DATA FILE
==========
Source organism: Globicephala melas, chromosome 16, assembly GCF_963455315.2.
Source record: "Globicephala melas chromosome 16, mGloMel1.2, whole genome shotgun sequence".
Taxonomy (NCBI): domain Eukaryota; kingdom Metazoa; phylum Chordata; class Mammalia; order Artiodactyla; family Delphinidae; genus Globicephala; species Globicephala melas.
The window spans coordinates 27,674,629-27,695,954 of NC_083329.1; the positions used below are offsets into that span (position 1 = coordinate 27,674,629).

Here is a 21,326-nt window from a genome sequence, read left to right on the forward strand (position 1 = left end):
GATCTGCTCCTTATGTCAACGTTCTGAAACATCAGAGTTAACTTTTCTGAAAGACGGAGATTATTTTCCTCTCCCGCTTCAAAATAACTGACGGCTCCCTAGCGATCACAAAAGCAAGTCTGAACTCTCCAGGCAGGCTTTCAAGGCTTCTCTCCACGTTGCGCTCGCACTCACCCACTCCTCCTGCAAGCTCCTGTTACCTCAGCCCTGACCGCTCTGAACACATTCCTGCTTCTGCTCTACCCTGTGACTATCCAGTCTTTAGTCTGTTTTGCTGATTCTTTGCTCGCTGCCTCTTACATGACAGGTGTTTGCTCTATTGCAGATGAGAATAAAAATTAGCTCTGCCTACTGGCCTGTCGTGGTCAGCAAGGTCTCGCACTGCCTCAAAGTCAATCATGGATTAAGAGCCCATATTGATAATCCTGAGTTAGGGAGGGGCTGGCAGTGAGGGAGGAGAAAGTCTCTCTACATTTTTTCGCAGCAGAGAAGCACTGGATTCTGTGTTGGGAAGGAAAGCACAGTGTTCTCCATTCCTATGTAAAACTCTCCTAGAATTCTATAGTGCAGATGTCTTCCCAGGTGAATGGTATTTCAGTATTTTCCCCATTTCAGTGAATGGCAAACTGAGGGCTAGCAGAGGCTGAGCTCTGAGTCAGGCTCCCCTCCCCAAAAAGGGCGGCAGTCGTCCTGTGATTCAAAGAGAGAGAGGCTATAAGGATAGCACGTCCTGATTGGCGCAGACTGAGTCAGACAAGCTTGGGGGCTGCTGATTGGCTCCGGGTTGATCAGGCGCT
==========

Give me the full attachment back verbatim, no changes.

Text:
Source organism: Globicephala melas, chromosome 16, assembly GCF_963455315.2.
Source record: "Globicephala melas chromosome 16, mGloMel1.2, whole genome shotgun sequence".
Taxonomy (NCBI): domain Eukaryota; kingdom Metazoa; phylum Chordata; class Mammalia; order Artiodactyla; family Delphinidae; genus Globicephala; species Globicephala melas.
The window spans coordinates 27,674,629-27,695,954 of NC_083329.1; the positions used below are offsets into that span (position 1 = coordinate 27,674,629).

Here is a 21,326-nt window from a genome sequence, read left to right on the forward strand (position 1 = left end):
GATCTGCTCCTTATGTCAACGTTCTGAAACATCAGAGTTAACTTTTCTGAAAGACGGAGATTATTTTCCTCTCCCGCTTCAAAATAACTGACGGCTCCCTAGCGATCACAAAAGCAAGTCTGAACTCTCCAGGCAGGCTTTCAAGGCTTCTCTCCACGTTGCGCTCGCACTCACCCACTCCTCCTGCAAGCTCCTGTTACCTCAGCCCTGACCGCTCTGAACACATTCCTGCTTCTGCTCTACCCTGTGACTATCCAGTCTTTAGTCTGTTTTGCTGATTCTTTGCTCGCTGCCTCTTACATGACAGGTGTTTGCTCTATTGCAGATGAGAATAAAAATTAGCTCTGCCTACTGGCCTGTCGTGGTCAGCAAGGTCTCGCACTGCCTCAAAGTCAATCATGGATTAAGAGCCCATATTGATAATCCTGAGTTAGGGAGGGGCTGGCAGTGAGGGAGGAGAAAGTCTCTCTACATTTTTTCGCAGCAGAGAAGCACTGGATTCTGTGTTGGGAAGGAAAGCACAGTGTTCTCCATTCCTATGTAAAACTCTCCTAGAATTCTATAGTGCAGATGTCTTCCCAGGTGAATGGTATTTCAGTATTTTCCCCATTTCAGTGAATGGCAAACTGAGGGCTAGCAGAGGCTGAGCTCTGAGTCAGGCTCCCCTCCCCAAAAAGGGCGGCAGTCGTCCTGTGATTCAAAGAGAGAGAGGCTATAAGGATAGCACGTCCTGATTGGCGCAGACTGAGTCAGACAAGCTTGGGGGCTGCTGATTGGCTCCGGGTTGATCAGGCGCT